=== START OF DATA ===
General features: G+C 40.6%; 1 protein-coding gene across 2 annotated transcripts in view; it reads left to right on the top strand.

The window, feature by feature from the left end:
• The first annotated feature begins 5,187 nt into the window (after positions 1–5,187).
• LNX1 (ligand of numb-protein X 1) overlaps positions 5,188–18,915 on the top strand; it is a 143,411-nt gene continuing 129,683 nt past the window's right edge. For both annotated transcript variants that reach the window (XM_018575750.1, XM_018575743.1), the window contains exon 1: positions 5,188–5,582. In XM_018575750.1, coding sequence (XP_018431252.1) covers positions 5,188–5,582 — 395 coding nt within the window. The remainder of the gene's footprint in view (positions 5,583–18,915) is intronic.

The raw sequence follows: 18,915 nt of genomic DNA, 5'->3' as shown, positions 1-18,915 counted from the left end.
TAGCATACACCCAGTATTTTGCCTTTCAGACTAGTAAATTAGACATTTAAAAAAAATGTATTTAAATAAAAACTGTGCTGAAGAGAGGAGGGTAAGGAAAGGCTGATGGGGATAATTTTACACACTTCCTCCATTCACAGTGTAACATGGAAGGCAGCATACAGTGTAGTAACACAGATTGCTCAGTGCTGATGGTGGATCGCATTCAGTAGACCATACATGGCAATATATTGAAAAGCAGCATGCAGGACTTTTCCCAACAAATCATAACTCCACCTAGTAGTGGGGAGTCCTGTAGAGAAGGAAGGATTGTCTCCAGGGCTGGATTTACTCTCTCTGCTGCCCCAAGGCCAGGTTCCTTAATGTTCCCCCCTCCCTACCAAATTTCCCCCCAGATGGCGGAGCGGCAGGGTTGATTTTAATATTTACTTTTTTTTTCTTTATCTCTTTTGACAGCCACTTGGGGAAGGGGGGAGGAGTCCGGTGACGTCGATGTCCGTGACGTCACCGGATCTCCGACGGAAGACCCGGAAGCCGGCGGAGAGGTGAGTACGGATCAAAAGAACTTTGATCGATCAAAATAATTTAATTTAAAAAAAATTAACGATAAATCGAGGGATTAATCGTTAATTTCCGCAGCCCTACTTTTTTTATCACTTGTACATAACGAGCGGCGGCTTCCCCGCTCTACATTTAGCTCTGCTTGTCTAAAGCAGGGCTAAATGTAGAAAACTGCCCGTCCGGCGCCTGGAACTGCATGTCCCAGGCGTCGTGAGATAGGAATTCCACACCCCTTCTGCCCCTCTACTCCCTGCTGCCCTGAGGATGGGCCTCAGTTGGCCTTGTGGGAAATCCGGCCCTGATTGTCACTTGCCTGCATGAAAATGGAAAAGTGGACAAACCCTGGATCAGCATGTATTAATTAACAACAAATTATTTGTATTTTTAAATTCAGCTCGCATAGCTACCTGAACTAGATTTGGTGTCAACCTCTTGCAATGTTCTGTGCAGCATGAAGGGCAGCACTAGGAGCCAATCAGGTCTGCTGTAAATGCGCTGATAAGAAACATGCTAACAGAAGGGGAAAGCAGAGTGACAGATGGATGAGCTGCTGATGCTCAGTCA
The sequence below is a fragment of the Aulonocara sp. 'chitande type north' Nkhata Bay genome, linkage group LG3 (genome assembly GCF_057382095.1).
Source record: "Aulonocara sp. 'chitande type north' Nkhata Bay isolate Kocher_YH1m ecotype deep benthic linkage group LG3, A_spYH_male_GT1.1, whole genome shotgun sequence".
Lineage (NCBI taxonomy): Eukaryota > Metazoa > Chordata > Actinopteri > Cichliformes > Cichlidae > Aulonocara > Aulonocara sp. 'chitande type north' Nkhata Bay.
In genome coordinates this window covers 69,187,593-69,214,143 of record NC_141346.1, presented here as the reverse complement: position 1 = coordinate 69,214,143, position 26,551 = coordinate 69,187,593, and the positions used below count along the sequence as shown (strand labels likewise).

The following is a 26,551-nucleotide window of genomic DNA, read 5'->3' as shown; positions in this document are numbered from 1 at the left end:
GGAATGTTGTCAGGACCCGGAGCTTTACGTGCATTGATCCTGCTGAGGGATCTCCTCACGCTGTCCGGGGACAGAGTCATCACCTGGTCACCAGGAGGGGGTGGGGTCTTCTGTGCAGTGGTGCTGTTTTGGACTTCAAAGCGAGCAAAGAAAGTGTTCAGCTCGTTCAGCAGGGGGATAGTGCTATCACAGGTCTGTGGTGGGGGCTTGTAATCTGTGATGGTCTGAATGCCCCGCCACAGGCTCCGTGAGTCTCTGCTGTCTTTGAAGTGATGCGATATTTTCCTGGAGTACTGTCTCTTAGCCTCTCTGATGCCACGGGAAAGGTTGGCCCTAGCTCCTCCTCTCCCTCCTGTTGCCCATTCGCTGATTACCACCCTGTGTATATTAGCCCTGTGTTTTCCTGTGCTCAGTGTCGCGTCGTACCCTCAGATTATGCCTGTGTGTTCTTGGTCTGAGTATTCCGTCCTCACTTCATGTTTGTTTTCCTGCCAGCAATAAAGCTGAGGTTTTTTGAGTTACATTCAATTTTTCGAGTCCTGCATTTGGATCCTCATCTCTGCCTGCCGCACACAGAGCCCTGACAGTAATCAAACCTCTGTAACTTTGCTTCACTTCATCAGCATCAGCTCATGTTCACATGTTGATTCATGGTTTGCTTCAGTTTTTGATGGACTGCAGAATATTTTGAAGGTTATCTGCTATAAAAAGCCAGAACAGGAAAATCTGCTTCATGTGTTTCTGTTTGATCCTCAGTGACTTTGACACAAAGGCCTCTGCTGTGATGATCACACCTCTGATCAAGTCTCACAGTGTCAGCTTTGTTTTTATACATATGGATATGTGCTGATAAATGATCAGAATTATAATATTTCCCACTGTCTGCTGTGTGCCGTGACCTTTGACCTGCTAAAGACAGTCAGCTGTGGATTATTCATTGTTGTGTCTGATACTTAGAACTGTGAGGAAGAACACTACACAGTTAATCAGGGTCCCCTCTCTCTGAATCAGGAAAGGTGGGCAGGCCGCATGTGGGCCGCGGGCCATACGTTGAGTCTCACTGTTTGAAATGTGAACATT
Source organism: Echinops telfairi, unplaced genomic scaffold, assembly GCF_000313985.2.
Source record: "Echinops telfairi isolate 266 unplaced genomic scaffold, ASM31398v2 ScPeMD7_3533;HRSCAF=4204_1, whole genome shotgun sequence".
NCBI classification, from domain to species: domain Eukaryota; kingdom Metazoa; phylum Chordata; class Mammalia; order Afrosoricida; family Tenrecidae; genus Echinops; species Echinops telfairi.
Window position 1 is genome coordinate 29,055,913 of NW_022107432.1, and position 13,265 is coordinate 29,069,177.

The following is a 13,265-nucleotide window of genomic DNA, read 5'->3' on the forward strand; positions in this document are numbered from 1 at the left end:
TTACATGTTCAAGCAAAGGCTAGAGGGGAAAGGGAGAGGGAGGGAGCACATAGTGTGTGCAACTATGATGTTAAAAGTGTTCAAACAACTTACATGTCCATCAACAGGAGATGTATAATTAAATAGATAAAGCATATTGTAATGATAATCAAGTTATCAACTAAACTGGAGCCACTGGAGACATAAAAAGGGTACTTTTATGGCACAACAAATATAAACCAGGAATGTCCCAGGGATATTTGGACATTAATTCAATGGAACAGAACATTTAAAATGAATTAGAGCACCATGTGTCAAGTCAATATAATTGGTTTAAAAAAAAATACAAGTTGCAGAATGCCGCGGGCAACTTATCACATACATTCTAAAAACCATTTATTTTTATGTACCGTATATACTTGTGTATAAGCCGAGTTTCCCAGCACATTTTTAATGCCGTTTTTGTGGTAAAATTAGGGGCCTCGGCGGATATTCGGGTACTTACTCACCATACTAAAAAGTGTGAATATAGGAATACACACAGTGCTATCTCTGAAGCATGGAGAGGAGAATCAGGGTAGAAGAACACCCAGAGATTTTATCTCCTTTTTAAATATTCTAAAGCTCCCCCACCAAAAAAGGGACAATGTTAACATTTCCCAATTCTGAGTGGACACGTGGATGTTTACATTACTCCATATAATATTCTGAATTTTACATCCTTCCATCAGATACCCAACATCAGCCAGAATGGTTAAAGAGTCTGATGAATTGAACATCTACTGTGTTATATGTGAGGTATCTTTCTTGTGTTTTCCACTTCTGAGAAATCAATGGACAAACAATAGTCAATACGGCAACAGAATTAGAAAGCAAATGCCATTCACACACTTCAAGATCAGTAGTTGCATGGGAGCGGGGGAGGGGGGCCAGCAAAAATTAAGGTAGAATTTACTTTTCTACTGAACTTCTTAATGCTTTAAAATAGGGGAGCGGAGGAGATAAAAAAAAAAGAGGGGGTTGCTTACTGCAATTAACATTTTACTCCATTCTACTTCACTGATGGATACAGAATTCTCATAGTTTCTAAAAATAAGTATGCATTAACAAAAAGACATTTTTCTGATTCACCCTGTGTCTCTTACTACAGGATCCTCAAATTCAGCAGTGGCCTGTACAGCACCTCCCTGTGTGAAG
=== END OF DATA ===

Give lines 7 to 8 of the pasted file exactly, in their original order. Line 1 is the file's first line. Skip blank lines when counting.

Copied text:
The sequence below is a fragment of the Aulonocara sp. 'chitande type north' Nkhata Bay genome, linkage group LG3 (genome assembly GCF_057382095.1).
Source record: "Aulonocara sp. 'chitande type north' Nkhata Bay isolate Kocher_YH1m ecotype deep benthic linkage group LG3, A_spYH_male_GT1.1, whole genome shotgun sequence".